No, Trent Edwards hasn't taken the step Buffalo envisioned this season. After suffering a concussion at Arizona, his play disintegrated. More startling, Edwards' once-invincible confidence was shaken. After three first-quarter picks against Cleveland, Edwards was visibly afraid to push the ball downfield the rest of the game. Considering the Bills opted for Edwards over Losman based on poise, this tentativeness is certainly a red flag.
There's still time to rectify his season, though.
After overcoming his most recent hurdle --- a groin injury --- Edwards will give the team one more look before a crucial off-season. If a rich crop of underclassmen declare for the draft, Buffalo could be baited into starting over at quarterback --- especially if a new head coach is ushered in. But in all likelihood, Edwards will be granted a mulligan for his midseason plunge. The Bills have many, many deeper problems. Look at these last two games as Edwards' sophomore final exam. It's an opportunity to storm into the weight room with newfound fervor and hope.
Sure, Edwards currently ranks 2nd all-time in Bills history with a 66 percent completion percentage. But it's not like the first-place holder Kelly Holcomb is getting his name entrenched on The Wall any time soon. In short, Trent Edwards still has some proving to do.
Today's game against a subpar Denver pass defense will be a key test.
At Kansas City --- Edwards' most recent full game --- Edwards appeared to recapture his swagger. He lunged his body into traffic for two touchdowns and passed for two more. The moxie. The confidence. It was at full force against the inferior Chiefs. The Bills brass is in limbo. Is Edwards a playmaker away from busting out like his counterpart today, Jay Cutler? Or is he another lemming to toss into the bin next to names like Collins, Hobert, Johnson, Bledsoe, Holcomb and Losman?
Playoff hopes poofed away awhile ago. Now, it's about next season. These next two cold December games against postseason-caliber teams are invaluable for Buffalo's starting quarterback. He is still the chosen savior for a franchise in flux --- a franchise whose future in WNY is murky at best.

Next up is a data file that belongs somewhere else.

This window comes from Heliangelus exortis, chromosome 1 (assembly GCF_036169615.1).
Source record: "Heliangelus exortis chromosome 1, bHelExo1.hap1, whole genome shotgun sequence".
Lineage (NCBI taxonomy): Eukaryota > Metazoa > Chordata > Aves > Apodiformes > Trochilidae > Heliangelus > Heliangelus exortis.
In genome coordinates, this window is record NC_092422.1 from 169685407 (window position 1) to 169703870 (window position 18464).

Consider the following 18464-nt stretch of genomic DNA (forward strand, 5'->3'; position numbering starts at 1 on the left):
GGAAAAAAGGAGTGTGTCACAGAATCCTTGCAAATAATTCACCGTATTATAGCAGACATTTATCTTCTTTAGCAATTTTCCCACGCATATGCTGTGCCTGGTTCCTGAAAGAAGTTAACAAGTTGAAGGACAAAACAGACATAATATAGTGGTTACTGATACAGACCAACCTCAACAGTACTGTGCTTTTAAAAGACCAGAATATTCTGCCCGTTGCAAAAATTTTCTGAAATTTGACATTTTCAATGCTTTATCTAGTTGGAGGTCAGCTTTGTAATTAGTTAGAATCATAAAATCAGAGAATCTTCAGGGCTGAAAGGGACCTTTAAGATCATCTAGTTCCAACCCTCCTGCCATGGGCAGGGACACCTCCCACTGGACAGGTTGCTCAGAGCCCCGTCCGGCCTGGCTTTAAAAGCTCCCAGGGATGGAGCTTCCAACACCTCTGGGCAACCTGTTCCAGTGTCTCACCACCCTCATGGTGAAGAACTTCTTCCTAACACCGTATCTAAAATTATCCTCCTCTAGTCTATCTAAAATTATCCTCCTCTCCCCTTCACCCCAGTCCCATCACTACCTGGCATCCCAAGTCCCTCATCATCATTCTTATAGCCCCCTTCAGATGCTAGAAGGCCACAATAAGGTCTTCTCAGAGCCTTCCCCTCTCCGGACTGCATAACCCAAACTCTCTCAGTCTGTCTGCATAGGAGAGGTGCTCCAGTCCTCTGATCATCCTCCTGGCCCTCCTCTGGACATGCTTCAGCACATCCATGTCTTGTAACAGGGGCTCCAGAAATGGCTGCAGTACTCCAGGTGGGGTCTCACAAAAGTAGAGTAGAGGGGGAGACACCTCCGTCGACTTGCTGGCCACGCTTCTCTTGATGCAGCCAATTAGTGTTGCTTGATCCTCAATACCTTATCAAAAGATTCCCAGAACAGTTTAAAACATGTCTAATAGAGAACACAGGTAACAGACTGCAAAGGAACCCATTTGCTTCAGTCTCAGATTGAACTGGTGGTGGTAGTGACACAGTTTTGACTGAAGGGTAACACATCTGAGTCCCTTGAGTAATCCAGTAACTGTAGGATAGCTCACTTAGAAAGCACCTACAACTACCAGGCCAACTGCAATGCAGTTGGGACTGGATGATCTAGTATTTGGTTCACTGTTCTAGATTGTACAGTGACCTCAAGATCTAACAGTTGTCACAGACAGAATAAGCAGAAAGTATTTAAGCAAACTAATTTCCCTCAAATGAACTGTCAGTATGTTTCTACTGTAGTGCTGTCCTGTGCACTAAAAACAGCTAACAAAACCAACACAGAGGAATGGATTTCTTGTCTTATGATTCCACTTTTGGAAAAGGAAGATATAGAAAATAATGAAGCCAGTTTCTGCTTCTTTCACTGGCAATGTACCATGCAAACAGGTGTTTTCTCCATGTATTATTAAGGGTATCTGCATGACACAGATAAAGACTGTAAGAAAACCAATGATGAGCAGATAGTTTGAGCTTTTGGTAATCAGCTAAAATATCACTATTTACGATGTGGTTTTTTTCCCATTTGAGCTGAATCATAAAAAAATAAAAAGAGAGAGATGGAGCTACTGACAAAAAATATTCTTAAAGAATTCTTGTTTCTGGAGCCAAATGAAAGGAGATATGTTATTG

Edwards can still be that shining light that better days are ahead.
Two knockout games at Denver and against New England sure would help Russ Brandon sleep better at night this off-season. And they'd set the tone for all personnel moves from February on.-------------------------------------------------
ASCENSION OF A STAR
When Marshawn Lynch took the duct tape off his mouth and finally decided to speak to the media two weeks ago, he was essentially assuming a role that everyone else on the team has shunned: The Leader.
Through the Bills' season-killing skid, nobody seemed to step up, shoulder some blame and vow to turn the ship around. The team has sorely lacked leadership. But after Buffalo's humiliating 16-3 loss in Toronto to Miami, Lynch went on a verbal tyrant. He said he wanted all fingers of blame pointed squarely at him.
And in the ensuing game, Lynch responded against the same team that stifled him to 16 yards earlier in the season. Lynch erupted for 127 yards on 21 carries, exposing Kris Jenkins in a way no other running back has this season.
Finally, the Buffalo Bills have drafted a star. Lynch has weathered slapdash play from his offensive line and a bad complementary passing game to surpass 1,000 yards for the 2nd straight season. Whoever is coach next season will surely build the team around his skills.
Today's game against Denver is another step toward his ascension to the top-tier of backs. Denver's 27th ranked rush defense has been carved up by third-tier backs all season. Justin Fargas (24 carries, 107 yards), Sammy Morris (16 carries, 138 yards, 1 TD) and Maurice Jones-Drew (22 carries, 125 yards, 2 TD) to name a few.
Lynch must have been salivating at the lip for the Broncos all season. Unfortunately, he may not get that chance. A shoulder injury has Lynch listed as questionable for today's contest. He was able to do more in practice on Friday, but his status remains a game-time decision.
While Buffalo's season is lost, these last two games are crucial to Lynch gaining trust with the line. It took 10 games for Lynch to reach the 100-yard plateau. But since then, the Bills rushing game has been in a groove. The running back from California has racked up 490 yards in his last five games. The Bills' big-money line is finally carving out some holes and Lynch is slamming into them. Two more banner performances sure would give the rushing game a new sense of life heading into 2009.
The team desperately needs a cornerstone. "Beast Mode" is it.